Calcium aids chromosome condensation prior to cell division

December 26, 2016

 

Osaka, Japan - Before cell division when a parent cell divides into two daughter cells, each with an identical set of genetic information, replicated chromosomes become condensed and align along the spindle in the middle of the cell. This is the metaphase stage of mitosis. Chromosomes are made up of strands of DNA wrapped around histones, forming nucleosomes that resemble beads on a string. The chromosome structure is maintained by histone changes, chromosome scaffold proteins, and positively charged ions (cations). However, removal of scaffold proteins has no effect on chromosome condensation, suggesting that another factor causes the organization of metaphase chromosomes. Now, work led by Osaka University has revealed that calcium ions (Ca2+) play a crucial role in chromatin fiber compaction. The study was reported in Scientific Reports.

Calcium is a universal second messenger with many functions, including progression of the cell cycle. During mitosis, both Ca2+ and magnesium ions (Mg2+) are released from storage organelles to bind chromatin, though 6-8-fold more Ca2+ is bound than Mg2+ suggesting that it has a more important role. A research team led by Hideaki Takata, Kiichi Fukui and Rinyaporn Phengchat at Osaka University first confirmed that Ca2+ is necessary to prevent chromosome misalignment during mitosis, then used an imaging assessment of molecular interactions based on fluorescence decay (FLIM-FRET) to show that chromosomes were less compact in the absence of intracellular Ca2+.

This same imaging process also revealed that changes in Ca2+ levels of living HeLa cells altered the extent of chromosome compaction, with the re-addition of Ca2+ causing chromosome compaction. Ca2+ therefore appears to control the transition between condensation and decondensation. "Although previous studies have demonstrated nucleosome packaging using isolated chromatin" study first author Rinyaporn Phengchat says, "such findings should be confirmed in vivo as we have done using the sensitive FLIM-FRET technique which provides a high level of spatial resolution."

The team then used scanning electron microscopy to visualize chromosome structures at very high resolution. "Ca2+ has a concentration-dependent effect on chromosome structure," corresponding author Hideaki Takata explains, "causing chromosomes to change from expanded fibrous structures to compact globular structures with increasing levels of Ca2+."

The researchers propose that, in the absence of Ca2+, the negatively charged DNA is less well neutralized, preventing it from condensing and delaying entry into prometaphase of the cell cycle. "We think that a lack of Ca2+ disturbs the organization of chromosomes at the spindle, causing them to misalign," corresponding author Kiichi Fukui says. "Conversely, the normal rising levels of Ca2+ during mitosis promote chromosome condensation after breakdown of the nuclear envelope."
-end-


Osaka University

Related Chromosomes Articles from Brightsurf:

Cancer's dangerous renovations to our chromosomes revealed
Cancer remodels the architecture of our chromosomes so the disease can take hold and spread, new research reveals.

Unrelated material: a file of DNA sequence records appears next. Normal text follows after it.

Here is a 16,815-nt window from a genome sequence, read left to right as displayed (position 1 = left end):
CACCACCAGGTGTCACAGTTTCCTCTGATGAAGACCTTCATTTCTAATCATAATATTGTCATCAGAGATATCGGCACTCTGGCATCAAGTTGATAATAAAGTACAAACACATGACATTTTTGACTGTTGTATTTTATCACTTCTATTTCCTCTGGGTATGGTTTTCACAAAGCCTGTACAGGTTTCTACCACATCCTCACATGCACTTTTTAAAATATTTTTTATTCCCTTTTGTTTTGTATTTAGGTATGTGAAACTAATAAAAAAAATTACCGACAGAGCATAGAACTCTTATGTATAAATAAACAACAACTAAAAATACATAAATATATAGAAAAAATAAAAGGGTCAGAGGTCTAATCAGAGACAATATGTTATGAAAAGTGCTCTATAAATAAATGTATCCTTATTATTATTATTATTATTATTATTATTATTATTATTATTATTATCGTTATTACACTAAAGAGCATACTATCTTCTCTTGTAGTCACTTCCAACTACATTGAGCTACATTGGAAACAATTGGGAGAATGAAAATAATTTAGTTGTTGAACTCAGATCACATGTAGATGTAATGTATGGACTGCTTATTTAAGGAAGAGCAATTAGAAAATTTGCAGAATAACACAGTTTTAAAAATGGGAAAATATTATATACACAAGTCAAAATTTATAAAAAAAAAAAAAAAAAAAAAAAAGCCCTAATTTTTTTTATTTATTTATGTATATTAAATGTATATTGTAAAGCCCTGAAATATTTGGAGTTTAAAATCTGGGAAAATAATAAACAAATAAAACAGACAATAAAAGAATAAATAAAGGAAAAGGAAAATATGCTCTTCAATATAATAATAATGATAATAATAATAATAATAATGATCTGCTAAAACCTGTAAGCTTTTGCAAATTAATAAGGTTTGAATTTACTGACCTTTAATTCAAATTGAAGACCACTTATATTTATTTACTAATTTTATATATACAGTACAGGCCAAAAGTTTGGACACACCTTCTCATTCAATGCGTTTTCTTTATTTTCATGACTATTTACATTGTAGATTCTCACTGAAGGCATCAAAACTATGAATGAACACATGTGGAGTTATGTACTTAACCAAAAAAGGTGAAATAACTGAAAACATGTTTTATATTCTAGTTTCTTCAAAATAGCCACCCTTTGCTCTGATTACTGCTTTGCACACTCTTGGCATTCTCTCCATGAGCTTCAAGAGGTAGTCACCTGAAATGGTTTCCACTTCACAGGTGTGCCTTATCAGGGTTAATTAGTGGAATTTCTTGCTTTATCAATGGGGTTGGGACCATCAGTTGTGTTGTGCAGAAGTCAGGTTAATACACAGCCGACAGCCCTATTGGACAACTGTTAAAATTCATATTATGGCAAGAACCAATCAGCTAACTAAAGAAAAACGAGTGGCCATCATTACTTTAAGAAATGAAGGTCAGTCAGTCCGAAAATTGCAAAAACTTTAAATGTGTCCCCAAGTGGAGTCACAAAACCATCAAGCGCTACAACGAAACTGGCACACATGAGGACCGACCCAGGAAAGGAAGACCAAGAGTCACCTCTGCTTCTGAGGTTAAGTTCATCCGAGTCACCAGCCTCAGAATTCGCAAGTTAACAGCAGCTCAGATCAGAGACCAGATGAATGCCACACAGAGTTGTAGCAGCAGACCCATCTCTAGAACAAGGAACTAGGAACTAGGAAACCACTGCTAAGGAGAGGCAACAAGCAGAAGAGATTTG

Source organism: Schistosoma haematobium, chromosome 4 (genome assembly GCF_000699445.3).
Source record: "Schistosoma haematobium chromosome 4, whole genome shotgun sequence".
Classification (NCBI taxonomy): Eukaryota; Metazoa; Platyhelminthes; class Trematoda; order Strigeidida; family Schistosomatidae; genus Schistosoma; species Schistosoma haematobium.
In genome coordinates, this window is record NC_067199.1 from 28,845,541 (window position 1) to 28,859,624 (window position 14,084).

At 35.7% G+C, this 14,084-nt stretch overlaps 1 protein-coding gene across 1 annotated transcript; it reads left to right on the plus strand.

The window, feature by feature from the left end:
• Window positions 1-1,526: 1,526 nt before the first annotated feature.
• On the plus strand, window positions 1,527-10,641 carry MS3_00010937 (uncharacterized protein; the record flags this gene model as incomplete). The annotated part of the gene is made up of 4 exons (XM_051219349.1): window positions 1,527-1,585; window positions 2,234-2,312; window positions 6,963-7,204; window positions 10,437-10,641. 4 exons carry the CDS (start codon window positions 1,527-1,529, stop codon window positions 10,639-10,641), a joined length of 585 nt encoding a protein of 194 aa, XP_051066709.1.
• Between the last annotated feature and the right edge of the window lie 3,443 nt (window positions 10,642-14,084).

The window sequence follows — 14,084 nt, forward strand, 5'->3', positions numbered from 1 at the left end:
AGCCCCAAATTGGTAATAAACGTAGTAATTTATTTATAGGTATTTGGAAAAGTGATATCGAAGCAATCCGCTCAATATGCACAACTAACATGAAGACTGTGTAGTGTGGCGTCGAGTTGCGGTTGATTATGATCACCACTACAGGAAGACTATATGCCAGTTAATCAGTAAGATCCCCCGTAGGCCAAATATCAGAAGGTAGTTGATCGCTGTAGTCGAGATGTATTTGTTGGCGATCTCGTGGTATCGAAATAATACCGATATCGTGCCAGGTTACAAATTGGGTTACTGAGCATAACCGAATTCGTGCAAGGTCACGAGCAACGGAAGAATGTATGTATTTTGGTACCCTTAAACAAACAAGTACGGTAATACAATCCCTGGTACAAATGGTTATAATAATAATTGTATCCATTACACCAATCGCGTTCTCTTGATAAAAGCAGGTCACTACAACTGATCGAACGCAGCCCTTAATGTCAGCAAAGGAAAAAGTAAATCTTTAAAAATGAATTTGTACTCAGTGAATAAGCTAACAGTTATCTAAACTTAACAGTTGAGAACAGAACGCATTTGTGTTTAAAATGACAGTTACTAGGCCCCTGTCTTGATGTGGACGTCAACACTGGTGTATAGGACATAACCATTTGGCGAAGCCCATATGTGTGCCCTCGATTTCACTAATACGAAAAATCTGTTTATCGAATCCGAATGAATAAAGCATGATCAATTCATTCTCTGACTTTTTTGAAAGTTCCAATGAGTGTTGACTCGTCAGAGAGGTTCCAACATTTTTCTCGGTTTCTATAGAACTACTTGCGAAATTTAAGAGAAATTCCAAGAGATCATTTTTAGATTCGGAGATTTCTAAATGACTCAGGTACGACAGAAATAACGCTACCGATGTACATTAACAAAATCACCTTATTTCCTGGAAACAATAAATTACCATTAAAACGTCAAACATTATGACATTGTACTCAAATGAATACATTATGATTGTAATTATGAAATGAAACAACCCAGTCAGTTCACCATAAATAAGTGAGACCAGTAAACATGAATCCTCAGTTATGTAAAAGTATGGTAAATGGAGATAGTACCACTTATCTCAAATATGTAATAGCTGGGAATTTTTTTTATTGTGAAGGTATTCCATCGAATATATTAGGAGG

Y chromosomes of Neandertals and Denisovans now sequenced
An international research team led by Martin Petr and Janet Kelso of the Max Planck Institute for Evolutionary Anthropology in Leipzig, Germany, has determined Y chromosome sequences of three Neandertals and two Denisovans.

Female chromosomes offer resilience to Alzheimer's
Women live longer than men with Alzheimer's because their sex chromosomes give them genetic protection from the ravages of the disease.

New protein complex gets chromosomes sorted
Researchers from the University of Tsukuba have identified a novel protein complex that regulates Aurora B localization to ensure that chromosomes are correctly separated during cell division.

Breaking up is hard to do (especially for sex chromosomes)
A team of scientists at the Sloan Kettering Institute has discovered how the X and Y chromosomes find one another, break, and recombine during meiosis even though they have little in common.

Exchange of arms between chromosomes using molecular scissors
The CRISPR/Cas molecular scissors work like a fine surgical instrument and can be used to modify genetic information in plants.

How small chromosomes compete with big ones for a cell's attention
Scientists at the Sloan Kettering Institute have solved the puzzle of how small chromosomes ensure that they aren't skipped over during meiosis, the process that makes sperm and egg.

GPS for chromosomes: Reorganization of the genome during development
The spatial arrangement of genetic material within the cell nucleus plays an important role in the development of an organism.

Extra chromosomes in cancers can be good or bad
Extra copies of chromosomes are typical in cancerous tumor cells, but researchers taking a closer look find that some extra copies promote cancer growth while others actually inhibit cancer metastasis.

X marks the spot: recombination in structurally distinct chromosomes
A recent study from the laboratory of Stowers Investigator Scott Hawley, PhD, has revealed more details about how the synaptonemal complex performs its job, including some surprising subtleties in function.

Read More: Chromosomes News and Chromosomes Current Events
Brightsurf.com is a participant in the Amazon Services LLC Associates Program, an affiliate advertising program designed to provide a means for sites to earn advertising fees by advertising and linking to Amazon.com.